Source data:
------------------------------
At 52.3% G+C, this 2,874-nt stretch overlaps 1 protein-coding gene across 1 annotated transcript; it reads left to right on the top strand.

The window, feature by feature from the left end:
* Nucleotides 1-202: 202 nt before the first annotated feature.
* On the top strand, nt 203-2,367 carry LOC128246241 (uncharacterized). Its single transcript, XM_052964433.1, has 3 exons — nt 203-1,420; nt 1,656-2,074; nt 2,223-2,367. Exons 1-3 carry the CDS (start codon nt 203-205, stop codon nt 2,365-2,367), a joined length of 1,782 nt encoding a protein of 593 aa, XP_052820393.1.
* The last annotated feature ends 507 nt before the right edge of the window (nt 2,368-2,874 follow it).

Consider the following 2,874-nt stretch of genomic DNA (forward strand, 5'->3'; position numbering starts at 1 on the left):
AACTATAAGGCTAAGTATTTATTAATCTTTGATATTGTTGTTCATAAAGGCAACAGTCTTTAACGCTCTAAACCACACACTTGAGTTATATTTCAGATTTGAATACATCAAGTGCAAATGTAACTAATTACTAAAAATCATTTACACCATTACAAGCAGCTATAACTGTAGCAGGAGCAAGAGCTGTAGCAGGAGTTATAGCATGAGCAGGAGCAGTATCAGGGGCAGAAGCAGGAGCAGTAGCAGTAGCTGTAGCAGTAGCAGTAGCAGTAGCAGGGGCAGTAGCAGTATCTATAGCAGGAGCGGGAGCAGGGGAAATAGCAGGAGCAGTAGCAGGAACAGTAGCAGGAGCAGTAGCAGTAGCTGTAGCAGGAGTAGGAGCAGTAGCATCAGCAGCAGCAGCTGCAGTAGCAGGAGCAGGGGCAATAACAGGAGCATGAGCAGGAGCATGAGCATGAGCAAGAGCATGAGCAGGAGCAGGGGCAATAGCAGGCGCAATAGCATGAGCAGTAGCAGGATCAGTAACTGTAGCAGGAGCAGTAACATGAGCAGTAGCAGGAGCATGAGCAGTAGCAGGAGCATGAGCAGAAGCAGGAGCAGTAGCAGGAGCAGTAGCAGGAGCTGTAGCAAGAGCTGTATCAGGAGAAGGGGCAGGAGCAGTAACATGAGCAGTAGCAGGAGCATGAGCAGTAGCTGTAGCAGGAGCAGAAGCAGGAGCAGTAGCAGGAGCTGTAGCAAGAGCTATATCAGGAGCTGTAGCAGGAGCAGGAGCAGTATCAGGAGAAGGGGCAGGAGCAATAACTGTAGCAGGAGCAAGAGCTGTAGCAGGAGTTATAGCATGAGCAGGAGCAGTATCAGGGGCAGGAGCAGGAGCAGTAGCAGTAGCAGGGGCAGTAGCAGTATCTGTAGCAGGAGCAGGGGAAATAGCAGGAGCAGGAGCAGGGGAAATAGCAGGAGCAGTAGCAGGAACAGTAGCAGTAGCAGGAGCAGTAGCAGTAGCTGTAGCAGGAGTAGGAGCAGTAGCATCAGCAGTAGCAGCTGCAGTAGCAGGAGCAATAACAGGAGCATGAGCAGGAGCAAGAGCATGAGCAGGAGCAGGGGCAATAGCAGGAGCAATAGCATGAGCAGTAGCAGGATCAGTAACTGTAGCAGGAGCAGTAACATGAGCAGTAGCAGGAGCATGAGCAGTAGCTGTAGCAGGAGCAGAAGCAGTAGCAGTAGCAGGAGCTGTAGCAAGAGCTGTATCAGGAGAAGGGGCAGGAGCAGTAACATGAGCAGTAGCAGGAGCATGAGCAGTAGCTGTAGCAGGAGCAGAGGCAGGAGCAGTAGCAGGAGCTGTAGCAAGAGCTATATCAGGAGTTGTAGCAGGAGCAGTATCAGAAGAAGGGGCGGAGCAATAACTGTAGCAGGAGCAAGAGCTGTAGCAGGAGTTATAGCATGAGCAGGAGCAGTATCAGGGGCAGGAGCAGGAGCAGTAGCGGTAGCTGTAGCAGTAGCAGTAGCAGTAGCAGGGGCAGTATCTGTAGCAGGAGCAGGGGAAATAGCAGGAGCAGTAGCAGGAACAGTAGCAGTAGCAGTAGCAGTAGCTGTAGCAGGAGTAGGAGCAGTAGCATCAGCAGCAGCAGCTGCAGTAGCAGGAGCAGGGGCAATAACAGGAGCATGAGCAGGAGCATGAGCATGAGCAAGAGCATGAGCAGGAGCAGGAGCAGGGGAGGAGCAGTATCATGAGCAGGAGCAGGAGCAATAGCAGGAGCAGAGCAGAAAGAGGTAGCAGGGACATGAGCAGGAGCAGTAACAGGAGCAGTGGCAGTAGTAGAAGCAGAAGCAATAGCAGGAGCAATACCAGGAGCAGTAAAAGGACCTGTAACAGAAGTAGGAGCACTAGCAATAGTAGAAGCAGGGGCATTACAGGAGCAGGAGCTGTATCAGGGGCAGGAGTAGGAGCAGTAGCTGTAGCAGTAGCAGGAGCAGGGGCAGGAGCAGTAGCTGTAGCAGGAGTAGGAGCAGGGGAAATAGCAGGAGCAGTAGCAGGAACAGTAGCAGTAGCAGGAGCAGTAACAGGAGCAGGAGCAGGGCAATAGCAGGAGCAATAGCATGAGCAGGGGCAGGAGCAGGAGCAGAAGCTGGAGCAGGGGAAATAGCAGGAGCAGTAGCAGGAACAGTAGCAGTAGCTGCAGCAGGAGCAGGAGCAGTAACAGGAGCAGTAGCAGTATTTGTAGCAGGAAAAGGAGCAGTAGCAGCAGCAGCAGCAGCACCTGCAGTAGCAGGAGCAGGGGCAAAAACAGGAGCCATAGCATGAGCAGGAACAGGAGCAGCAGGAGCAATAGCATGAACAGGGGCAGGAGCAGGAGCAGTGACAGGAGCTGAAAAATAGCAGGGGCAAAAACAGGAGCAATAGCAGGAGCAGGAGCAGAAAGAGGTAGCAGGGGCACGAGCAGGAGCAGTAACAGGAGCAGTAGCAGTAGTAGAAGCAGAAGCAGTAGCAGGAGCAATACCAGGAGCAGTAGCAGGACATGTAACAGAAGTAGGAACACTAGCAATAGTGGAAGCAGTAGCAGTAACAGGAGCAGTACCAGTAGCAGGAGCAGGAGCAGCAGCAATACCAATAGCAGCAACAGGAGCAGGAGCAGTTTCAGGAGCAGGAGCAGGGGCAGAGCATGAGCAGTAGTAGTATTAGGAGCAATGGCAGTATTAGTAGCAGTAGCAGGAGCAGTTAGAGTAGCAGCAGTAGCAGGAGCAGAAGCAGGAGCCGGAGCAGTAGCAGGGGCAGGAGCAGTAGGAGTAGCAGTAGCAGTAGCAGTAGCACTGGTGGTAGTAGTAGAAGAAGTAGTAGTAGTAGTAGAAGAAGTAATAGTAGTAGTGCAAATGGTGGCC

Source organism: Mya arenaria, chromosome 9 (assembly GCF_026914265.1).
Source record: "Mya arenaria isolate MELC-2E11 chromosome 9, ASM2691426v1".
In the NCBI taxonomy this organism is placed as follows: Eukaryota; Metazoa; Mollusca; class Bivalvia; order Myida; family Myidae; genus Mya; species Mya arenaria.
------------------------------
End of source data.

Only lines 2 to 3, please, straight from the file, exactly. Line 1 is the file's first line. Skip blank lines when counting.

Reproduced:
The window, feature by feature from the left end:
* Nucleotides 1-202: 202 nt before the first annotated feature.